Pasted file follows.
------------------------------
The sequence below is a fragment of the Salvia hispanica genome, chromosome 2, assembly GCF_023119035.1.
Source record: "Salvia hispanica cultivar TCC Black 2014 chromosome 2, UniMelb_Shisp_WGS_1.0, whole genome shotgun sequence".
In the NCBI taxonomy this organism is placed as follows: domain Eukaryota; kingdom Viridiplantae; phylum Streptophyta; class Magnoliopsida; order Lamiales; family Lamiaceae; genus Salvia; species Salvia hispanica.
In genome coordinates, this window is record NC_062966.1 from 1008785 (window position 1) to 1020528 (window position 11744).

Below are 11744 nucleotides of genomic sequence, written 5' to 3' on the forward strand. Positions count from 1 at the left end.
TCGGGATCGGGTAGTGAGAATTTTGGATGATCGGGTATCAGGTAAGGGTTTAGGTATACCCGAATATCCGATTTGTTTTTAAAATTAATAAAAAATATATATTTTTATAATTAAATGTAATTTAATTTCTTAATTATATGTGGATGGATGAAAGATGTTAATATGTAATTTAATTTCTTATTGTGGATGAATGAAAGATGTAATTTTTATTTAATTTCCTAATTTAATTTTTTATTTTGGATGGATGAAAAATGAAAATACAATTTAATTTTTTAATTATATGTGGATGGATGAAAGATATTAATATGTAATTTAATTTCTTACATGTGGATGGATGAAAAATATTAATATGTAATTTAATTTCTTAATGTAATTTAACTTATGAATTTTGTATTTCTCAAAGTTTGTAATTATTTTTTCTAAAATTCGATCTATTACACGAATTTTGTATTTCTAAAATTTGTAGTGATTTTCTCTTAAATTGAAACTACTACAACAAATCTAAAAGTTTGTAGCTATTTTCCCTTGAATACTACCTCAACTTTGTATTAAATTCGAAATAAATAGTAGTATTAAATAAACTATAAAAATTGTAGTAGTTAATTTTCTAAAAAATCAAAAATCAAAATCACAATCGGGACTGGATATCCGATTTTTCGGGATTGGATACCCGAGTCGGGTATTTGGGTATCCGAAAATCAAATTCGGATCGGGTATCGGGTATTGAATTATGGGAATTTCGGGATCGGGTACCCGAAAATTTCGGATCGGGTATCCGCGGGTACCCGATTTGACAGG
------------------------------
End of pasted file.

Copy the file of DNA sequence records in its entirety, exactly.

The sequence below is a fragment of the Salvia hispanica genome, chromosome 2, assembly GCF_023119035.1.
Source record: "Salvia hispanica cultivar TCC Black 2014 chromosome 2, UniMelb_Shisp_WGS_1.0, whole genome shotgun sequence".
In the NCBI taxonomy this organism is placed as follows: domain Eukaryota; kingdom Viridiplantae; phylum Streptophyta; class Magnoliopsida; order Lamiales; family Lamiaceae; genus Salvia; species Salvia hispanica.
In genome coordinates, this window is record NC_062966.1 from 1008785 (window position 1) to 1020528 (window position 11744).

Below are 11744 nucleotides of genomic sequence, written 5' to 3' on the forward strand. Positions count from 1 at the left end.
TCGGGATCGGGTAGTGAGAATTTTGGATGATCGGGTATCAGGTAAGGGTTTAGGTATACCCGAATATCCGATTTGTTTTTAAAATTAATAAAAAATATATATTTTTATAATTAAATGTAATTTAATTTCTTAATTATATGTGGATGGATGAAAGATGTTAATATGTAATTTAATTTCTTATTGTGGATGAATGAAAGATGTAATTTTTATTTAATTTCCTAATTTAATTTTTTATTTTGGATGGATGAAAAATGAAAATACAATTTAATTTTTTAATTATATGTGGATGGATGAAAGATATTAATATGTAATTTAATTTCTTACATGTGGATGGATGAAAAATATTAATATGTAATTTAATTTCTTAATGTAATTTAACTTATGAATTTTGTATTTCTCAAAGTTTGTAATTATTTTTTCTAAAATTCGATCTATTACACGAATTTTGTATTTCTAAAATTTGTAGTGATTTTCTCTTAAATTGAAACTACTACAACAAATCTAAAAGTTTGTAGCTATTTTCCCTTGAATACTACCTCAACTTTGTATTAAATTCGAAATAAATAGTAGTATTAAATAAACTATAAAAATTGTAGTAGTTAATTTTCTAAAAAATCAAAAATCAAAATCACAATCGGGACTGGATATCCGATTTTTCGGGATTGGATACCCGAGTCGGGTATTTGGGTATCCGAAAATCAAATTCGGATCGGGTATCGGGTATTGAATTATGGGAATTTCGGGATCGGGTACCCGAAAATTTCGGATCGGGTATCCGCGGGTACCCGATTTGACAGG